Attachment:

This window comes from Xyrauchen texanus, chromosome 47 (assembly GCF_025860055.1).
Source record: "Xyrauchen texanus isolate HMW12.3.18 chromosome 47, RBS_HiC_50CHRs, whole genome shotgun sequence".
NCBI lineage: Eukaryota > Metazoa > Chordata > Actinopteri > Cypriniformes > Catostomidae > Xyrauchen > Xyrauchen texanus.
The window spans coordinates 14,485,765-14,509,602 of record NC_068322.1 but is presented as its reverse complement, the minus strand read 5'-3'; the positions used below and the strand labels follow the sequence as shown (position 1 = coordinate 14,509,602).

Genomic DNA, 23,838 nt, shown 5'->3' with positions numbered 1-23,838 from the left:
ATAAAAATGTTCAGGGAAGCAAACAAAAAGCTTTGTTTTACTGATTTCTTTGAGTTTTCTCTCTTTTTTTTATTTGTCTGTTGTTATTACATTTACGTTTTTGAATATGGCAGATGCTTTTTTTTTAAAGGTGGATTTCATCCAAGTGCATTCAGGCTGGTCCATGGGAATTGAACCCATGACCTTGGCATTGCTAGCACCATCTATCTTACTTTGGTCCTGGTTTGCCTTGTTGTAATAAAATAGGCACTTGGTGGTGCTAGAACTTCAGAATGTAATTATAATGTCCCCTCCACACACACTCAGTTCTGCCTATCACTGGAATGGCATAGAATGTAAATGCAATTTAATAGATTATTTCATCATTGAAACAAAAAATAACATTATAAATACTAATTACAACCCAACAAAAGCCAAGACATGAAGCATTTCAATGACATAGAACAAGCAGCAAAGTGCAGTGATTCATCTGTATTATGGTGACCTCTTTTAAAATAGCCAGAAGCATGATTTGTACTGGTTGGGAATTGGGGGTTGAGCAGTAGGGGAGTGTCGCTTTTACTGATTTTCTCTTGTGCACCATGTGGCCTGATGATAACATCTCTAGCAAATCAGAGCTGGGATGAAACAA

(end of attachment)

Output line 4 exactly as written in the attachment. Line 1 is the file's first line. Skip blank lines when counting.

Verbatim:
The window spans coordinates 14,485,765-14,509,602 of record NC_068322.1 but is presented as its reverse complement, the minus strand read 5'-3'; the positions used below and the strand labels follow the sequence as shown (position 1 = coordinate 14,509,602).